“It can increase production yields, but aquaponics production hasn’t been widely adopted, especially in the Midwest,” Huang said. Energy use in the required greenhouse environment is one key reason.
Aquaponics operations require the daily discharge of up to 20% of wastewater into the environment. For large farms, that becomes a maintenance cost because they need permits to treat their wastewater before discharge.
“The smaller farms don’t need permits,” Huang said. “They can discharge whatever they generate, which can cause environmental issues.”
With the USDA funding, Purdue researchers will build a pilot-scale integrated aquaponics system on campus, where some lab-scale components already exist, to produce tilapia and lettuce.
Paul Brown, professor of forestry and natural resources, operates experimental aquaponics systems in the Aquaculture Research Lab. Halis Simsek, assistant professor of agricultural and biological engineering, maintains bioreactors in his laboratory for algae cultivation. Jiqin Ni, professor of agricultural and biological engineering, works with anaerobic digesters, which use microorganisms to break down biodegradable matter in an oxygen-free environment.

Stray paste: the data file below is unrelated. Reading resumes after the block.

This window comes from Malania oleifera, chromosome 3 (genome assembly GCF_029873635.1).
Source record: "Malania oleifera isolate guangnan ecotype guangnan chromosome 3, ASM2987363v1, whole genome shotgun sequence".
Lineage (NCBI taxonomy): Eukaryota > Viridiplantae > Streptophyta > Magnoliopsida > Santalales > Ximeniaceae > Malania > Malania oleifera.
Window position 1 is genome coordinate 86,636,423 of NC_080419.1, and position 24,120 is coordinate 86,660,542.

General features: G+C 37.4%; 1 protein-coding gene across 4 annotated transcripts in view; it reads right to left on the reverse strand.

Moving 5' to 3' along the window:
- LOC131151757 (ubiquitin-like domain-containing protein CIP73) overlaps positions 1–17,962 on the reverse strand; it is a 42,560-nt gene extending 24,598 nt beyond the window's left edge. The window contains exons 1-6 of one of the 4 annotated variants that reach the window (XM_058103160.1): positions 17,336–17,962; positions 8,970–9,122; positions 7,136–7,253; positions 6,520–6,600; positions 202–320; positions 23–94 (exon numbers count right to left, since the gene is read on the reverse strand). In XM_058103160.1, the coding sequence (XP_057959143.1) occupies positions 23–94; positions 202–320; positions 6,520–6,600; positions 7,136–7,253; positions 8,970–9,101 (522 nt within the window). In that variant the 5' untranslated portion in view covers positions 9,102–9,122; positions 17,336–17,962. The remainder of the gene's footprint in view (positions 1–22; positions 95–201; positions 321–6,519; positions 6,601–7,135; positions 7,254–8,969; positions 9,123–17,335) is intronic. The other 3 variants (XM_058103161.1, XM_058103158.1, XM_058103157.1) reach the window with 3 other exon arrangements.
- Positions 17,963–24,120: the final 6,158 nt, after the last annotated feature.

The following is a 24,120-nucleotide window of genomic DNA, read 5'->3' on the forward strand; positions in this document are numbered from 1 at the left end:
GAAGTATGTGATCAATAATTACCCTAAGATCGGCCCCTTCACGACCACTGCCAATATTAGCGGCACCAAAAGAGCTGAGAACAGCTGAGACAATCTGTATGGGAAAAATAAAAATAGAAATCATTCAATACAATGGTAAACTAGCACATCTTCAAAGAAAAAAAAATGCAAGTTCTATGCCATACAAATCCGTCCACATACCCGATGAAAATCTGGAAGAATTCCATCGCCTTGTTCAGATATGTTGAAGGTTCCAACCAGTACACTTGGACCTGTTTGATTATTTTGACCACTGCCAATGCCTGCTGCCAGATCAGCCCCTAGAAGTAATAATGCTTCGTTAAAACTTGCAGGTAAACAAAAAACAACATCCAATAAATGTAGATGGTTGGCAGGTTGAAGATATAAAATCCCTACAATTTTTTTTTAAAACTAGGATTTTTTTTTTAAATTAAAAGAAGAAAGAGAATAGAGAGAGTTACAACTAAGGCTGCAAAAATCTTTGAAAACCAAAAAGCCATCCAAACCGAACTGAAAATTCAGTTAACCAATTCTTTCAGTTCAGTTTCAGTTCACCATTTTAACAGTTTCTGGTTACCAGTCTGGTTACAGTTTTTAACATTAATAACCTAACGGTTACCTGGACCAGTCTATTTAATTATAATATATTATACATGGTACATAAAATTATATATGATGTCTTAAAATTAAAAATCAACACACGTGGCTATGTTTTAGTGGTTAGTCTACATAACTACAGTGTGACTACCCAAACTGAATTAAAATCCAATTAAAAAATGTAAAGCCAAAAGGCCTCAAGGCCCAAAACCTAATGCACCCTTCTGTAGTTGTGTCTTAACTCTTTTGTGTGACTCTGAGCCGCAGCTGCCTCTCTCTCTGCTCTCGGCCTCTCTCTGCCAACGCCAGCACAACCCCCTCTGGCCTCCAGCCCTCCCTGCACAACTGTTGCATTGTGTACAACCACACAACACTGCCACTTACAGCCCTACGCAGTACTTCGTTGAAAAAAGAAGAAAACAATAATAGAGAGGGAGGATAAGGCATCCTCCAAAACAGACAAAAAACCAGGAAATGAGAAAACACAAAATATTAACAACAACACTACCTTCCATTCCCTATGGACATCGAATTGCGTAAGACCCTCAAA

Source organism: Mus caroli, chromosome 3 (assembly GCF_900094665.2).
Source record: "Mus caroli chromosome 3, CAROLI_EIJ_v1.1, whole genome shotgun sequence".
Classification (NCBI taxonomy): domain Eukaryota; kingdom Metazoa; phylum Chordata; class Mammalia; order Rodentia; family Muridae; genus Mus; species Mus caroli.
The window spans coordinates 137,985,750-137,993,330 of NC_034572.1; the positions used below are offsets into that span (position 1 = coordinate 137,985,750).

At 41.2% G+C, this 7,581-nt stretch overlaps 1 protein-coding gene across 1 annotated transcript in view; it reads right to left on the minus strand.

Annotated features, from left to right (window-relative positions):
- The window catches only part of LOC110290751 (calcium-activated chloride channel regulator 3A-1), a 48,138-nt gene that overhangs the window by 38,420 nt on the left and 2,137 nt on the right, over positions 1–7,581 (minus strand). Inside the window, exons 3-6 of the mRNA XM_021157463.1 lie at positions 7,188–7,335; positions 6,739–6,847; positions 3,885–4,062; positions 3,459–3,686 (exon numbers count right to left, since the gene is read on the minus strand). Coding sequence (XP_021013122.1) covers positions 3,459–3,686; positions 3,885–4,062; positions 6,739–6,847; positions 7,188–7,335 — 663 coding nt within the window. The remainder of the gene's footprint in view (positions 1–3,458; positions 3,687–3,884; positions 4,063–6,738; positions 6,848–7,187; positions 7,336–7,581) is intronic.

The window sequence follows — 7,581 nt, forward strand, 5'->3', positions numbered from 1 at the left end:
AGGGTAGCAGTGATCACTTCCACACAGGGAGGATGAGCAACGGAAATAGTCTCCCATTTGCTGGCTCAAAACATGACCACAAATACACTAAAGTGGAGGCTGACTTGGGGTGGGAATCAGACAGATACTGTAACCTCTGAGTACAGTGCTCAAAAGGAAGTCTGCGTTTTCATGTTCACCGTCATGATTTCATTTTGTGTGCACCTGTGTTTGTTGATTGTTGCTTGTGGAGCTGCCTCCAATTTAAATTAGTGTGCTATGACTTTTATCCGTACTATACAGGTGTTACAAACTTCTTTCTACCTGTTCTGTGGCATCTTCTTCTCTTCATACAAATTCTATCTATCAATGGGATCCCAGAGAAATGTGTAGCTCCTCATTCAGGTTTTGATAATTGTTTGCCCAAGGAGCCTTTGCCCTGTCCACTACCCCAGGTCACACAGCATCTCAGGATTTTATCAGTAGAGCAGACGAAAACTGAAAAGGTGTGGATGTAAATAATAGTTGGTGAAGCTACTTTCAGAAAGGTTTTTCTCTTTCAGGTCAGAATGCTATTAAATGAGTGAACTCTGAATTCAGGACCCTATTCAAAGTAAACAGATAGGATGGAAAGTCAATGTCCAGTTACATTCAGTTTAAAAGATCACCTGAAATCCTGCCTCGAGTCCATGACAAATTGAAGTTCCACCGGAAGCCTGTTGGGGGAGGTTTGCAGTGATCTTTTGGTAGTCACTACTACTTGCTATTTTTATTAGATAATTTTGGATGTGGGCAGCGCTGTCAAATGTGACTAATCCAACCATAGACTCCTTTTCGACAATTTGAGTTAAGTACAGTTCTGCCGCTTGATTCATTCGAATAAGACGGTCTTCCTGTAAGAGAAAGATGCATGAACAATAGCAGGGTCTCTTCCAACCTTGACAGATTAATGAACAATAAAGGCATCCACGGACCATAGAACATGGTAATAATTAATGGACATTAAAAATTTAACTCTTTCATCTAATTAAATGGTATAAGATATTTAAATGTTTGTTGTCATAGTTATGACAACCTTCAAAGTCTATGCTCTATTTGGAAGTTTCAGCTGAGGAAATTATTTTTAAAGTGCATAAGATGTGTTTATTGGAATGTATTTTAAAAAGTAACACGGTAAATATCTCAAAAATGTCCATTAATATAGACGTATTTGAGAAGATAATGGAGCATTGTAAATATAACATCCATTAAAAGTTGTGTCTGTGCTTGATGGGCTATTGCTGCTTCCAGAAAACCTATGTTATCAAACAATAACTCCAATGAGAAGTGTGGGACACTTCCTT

Additional Purdue researchers collaborating on this research are Natalie Carroll, professor of agricultural sciences education and communication and agricultural and biological engineering; Abigail Engelberth, associate professor of agricultural and biological engineering and environmental and ecological engineering; Betty Feng, assistant professor of food science; Andrea Liceaga, associate professor of food science; Lindsey Payne, assistant professor of environmental and ecological engineering; Kwamena Quagrainie, professor of agricultural economics and forestry and natural resources; and George Zhou, associate professor of civil engineering and environmental and ecological engineering.
Also on the team is Nicole Wright, aquaculture extension educator at The Ohio State University.